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What causes the eyes to go around as if spun on a chair?


The following is an actual conversation between an iCliniq user and a doctor that has been reviewed and published as a Premium Q&A.

Medically reviewed by

Dr. Sowmiya D

Published At May 26, 2018
Reviewed AtMay 16, 2024

Patient's Query

Hello doctor,

My son is four years old. He was diagnosed with vertigo. It started when he was playing on his gadget. When he plays an action game, we have found that he becomes extremely scared and points to his head. When it first started, I saw his eyes going around and around as if someone spun him in a chair. He can watch TV videos with no problem. Yesterday he was playing virtual games with his sister, the game with bowling, tennis, baseball, and boxing. He was boxing and had another episode. It is after the episode that varies. When it started, he either vomited or fell asleep. Now that it has been several months, yesterday's was not so bad, no vomiting, he did not sleep. However, later that night, when he was in his bed with no other distractions, he would kick his legs and move quickly. It felt like a residual episode. I am not sure how to explain it. We have treated him with Dramamine and an antihistamine through the doctor. He has had a brain scan and a complete blood panel. All the numbers were nominal. We know what triggers it. Is this something that will go away in time? Would seeing an ear, nose, throat specialist be beneficial?

Answered by Dr. Aida Abaz Quka


Welcome to icliniq.com. Your son's symptoms could be related to epilepsy seizures. If this diagnosis is confirmed, this situation may last for some years, depending on the possible causes. For this reason, I recommend performing an EEG (electroencephalogram). Starting an antiepileptic drug may be needed. His blood lab tests are within the normal ranges (attachment removed to protect patient identity). I hope you will find this answer helpful.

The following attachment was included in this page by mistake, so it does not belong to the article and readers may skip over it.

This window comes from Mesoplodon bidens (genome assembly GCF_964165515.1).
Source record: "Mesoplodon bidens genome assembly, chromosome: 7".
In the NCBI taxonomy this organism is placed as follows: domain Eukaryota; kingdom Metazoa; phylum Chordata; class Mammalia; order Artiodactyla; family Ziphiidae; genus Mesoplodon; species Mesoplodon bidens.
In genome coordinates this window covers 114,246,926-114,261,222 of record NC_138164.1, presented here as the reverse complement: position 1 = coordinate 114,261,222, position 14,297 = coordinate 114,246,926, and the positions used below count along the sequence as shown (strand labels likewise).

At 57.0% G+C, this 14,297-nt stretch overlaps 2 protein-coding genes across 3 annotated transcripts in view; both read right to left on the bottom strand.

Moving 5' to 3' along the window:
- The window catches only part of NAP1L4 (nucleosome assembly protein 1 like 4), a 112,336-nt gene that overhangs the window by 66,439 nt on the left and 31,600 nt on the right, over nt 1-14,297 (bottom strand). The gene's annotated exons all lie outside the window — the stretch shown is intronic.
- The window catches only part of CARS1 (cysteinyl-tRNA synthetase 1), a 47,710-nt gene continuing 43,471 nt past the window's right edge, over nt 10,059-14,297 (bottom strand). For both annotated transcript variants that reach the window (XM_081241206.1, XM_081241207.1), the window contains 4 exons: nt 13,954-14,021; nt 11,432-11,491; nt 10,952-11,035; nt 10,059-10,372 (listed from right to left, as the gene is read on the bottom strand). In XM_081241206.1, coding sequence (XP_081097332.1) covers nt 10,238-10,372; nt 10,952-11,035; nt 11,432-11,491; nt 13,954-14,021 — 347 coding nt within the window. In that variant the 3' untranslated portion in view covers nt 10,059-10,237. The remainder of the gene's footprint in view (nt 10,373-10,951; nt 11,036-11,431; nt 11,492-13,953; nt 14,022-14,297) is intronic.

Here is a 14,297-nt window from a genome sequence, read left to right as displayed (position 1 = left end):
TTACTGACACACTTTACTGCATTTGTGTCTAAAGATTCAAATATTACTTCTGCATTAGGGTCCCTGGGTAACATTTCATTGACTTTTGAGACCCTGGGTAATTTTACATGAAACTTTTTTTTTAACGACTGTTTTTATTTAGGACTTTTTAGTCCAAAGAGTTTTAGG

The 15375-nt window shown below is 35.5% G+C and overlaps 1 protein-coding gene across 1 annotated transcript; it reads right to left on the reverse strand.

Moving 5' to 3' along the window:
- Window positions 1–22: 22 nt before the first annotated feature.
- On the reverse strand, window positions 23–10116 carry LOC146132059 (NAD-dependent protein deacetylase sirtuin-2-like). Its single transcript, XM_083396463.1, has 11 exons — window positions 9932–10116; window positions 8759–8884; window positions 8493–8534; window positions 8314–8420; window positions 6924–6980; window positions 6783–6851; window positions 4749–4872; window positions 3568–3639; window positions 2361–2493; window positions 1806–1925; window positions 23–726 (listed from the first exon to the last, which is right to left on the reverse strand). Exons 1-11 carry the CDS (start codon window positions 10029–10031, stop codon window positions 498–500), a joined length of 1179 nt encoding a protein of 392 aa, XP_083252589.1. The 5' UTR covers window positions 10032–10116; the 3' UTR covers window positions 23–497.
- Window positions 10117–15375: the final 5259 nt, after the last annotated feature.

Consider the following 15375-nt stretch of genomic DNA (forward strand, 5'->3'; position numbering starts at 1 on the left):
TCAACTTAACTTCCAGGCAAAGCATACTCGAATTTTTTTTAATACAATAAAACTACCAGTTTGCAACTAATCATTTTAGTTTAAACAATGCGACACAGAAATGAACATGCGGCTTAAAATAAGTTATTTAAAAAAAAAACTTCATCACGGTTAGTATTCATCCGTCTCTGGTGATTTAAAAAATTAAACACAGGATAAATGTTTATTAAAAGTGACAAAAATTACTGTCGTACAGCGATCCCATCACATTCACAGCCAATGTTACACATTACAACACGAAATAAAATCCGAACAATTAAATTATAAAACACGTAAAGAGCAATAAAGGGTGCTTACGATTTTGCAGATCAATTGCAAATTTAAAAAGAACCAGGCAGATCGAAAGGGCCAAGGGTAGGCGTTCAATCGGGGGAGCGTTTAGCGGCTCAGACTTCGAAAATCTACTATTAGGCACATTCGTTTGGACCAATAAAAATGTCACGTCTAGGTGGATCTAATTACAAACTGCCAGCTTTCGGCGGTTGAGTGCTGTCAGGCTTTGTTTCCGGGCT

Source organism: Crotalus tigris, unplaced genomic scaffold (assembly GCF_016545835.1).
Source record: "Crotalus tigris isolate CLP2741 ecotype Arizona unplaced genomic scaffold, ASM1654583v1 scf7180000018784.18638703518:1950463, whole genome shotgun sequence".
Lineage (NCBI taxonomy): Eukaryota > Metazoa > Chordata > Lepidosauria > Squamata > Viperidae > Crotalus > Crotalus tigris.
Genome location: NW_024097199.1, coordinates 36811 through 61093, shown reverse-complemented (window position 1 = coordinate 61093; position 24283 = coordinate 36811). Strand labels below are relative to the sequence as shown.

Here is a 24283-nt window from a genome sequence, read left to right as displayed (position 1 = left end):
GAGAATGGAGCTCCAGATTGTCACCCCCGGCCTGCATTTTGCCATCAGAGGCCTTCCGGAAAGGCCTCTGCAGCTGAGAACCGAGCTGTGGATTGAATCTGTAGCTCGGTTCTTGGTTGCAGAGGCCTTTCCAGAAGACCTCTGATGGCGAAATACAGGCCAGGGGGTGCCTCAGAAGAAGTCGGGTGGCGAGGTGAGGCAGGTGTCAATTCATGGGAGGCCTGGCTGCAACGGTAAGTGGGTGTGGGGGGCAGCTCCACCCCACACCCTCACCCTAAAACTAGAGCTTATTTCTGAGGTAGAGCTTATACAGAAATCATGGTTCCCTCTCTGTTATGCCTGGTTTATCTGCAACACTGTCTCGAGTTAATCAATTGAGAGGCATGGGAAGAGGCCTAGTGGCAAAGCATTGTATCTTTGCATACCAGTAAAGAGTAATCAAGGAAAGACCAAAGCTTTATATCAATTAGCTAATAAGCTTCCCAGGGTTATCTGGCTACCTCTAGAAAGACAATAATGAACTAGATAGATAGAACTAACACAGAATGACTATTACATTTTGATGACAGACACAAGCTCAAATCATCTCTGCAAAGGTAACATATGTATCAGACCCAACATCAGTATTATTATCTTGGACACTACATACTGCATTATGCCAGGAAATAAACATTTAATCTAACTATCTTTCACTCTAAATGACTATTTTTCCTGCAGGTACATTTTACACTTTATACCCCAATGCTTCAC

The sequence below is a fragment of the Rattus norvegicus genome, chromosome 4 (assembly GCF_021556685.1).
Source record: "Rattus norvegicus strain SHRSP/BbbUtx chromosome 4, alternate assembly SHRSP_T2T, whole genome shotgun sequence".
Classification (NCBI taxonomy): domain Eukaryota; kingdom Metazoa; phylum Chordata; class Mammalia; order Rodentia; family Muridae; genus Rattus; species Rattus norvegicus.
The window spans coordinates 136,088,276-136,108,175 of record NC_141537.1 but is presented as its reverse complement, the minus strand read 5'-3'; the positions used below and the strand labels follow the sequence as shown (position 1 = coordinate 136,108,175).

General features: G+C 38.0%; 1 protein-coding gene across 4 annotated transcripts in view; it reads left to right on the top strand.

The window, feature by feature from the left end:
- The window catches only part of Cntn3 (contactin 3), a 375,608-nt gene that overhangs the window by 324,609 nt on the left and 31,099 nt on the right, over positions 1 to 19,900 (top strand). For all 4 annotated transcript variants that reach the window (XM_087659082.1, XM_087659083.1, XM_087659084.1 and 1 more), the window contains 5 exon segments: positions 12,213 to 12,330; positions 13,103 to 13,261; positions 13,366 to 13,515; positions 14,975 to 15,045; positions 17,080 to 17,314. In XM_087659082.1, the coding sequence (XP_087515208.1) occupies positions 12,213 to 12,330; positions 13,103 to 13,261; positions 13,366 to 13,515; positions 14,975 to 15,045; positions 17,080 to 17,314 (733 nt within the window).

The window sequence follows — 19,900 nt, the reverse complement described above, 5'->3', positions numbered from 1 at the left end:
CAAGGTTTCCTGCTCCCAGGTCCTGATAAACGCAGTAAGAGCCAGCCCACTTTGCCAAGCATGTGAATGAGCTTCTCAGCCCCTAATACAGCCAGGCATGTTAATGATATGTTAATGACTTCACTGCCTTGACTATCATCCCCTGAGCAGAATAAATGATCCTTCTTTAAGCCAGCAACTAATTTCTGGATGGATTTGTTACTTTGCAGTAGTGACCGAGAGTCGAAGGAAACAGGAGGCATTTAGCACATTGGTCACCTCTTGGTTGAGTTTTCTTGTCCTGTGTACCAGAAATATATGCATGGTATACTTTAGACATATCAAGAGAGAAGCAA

Patient's Query

Hi doctor,

Thanks for your reply. If he is having a seizure, would he be able to run around and find his mother? Which is what he does when this happens.

Answered by Dr. Aida Abaz Quka


Welcome back to icliniq.com. It is important to perform a comprehensive differential diagnosis between two possible causes that may lead to this clinical situation: 1. An inner ear disorder. 2. Epilepsy seizures. For this reason, it is important to perform first an ERG (electroretinography) to investigate seizures (although the CT scan is normal, seizures cannot be excluded). In case of abnormal electroencephalogram (EEG), an anti epilepsy drug would be needed. The next step is to consult with an ear, nose, and throat (ENT) specialist and perform labyrinthine tests to exclude an inner ear disorder.

Same symptoms don't mean you have the same problem. Consult a doctor now!

Dr. Aida Abaz Quka
Dr. Aida Abaz Quka


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